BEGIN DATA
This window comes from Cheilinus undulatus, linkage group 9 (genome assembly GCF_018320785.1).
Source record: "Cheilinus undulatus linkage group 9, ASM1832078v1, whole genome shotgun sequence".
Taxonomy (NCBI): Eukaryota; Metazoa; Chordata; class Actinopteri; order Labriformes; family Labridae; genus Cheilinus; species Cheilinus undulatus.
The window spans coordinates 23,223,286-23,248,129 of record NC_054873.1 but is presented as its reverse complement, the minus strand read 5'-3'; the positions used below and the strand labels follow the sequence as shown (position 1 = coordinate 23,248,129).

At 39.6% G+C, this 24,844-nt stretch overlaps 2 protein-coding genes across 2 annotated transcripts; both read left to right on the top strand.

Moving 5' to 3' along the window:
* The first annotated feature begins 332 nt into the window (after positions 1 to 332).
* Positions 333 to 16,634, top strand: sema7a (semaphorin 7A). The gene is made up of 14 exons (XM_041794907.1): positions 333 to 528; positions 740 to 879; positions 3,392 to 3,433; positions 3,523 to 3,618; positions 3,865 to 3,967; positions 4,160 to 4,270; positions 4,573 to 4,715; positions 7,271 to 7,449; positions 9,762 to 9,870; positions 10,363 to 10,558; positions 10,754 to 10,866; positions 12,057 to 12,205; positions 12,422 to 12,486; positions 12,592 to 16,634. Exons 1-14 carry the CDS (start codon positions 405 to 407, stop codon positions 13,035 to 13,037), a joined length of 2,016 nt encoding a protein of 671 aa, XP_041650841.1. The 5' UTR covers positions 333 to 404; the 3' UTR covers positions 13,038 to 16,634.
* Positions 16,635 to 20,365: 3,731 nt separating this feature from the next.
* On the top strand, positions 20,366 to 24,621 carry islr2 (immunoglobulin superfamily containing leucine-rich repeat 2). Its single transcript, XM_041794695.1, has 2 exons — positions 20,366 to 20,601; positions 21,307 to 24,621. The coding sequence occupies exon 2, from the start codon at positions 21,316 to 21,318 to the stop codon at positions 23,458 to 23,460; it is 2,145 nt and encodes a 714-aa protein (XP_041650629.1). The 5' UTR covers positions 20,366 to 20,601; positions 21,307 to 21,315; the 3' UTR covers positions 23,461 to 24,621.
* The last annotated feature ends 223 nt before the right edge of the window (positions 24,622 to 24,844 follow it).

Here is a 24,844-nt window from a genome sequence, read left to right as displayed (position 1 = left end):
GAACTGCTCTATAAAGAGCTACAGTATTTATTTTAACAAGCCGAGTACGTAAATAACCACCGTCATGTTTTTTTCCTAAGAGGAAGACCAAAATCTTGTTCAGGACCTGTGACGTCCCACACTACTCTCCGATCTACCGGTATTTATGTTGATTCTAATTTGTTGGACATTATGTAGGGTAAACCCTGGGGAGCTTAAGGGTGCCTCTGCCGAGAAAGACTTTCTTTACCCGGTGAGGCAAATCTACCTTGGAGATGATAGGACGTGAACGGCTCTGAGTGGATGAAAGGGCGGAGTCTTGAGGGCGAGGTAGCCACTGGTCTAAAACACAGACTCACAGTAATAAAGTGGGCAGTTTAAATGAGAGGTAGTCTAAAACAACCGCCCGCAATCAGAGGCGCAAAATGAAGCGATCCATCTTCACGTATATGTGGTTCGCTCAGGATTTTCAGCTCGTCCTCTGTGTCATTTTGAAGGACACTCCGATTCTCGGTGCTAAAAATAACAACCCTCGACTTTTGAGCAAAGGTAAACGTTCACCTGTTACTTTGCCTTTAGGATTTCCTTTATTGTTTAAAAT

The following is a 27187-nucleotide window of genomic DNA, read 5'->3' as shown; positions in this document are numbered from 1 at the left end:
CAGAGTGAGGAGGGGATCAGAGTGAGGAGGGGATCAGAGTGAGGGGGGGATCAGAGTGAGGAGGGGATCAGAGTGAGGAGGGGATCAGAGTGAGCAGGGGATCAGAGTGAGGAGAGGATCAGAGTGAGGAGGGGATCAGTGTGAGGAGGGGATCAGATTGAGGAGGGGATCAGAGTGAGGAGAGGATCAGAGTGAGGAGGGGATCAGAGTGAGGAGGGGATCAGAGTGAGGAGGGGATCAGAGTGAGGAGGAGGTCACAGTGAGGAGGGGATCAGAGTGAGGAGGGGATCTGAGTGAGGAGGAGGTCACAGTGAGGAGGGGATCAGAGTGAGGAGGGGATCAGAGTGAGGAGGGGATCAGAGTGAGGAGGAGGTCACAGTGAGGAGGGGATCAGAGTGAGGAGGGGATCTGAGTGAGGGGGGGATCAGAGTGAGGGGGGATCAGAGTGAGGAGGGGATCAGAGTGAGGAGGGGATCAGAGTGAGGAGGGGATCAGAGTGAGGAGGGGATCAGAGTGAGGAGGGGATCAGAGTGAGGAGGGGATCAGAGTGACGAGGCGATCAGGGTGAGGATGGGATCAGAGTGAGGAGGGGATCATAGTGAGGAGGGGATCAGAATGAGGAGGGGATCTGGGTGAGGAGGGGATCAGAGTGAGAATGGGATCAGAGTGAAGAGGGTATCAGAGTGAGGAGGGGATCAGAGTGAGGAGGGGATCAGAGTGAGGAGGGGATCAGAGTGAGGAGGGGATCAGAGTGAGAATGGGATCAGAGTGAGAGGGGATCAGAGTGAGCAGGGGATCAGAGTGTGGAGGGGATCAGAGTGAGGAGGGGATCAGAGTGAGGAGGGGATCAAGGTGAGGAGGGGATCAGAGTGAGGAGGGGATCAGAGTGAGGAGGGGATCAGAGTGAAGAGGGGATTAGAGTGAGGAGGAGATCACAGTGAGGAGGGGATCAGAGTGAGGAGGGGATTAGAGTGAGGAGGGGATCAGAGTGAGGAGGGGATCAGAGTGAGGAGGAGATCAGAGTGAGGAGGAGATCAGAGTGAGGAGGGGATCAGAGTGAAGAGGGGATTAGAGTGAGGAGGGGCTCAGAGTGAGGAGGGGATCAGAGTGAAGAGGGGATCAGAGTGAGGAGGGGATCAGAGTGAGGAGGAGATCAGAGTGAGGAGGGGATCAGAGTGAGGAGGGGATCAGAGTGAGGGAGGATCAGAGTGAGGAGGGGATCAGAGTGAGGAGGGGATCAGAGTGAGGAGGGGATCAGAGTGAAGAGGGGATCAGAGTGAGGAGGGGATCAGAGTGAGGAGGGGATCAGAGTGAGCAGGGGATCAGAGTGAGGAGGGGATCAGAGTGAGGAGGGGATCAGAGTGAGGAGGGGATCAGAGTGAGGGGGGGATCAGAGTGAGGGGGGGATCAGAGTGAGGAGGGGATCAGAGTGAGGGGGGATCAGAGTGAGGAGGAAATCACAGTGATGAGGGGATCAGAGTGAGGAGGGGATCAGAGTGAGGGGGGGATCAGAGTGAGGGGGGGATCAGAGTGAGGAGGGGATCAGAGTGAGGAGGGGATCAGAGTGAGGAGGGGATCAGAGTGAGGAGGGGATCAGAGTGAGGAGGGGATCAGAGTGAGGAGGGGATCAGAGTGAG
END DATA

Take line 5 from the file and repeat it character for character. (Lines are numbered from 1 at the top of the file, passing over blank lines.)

At 39.6% G+C, this 24,844-nt stretch overlaps 2 protein-coding genes across 2 annotated transcripts; both read left to right on the top strand.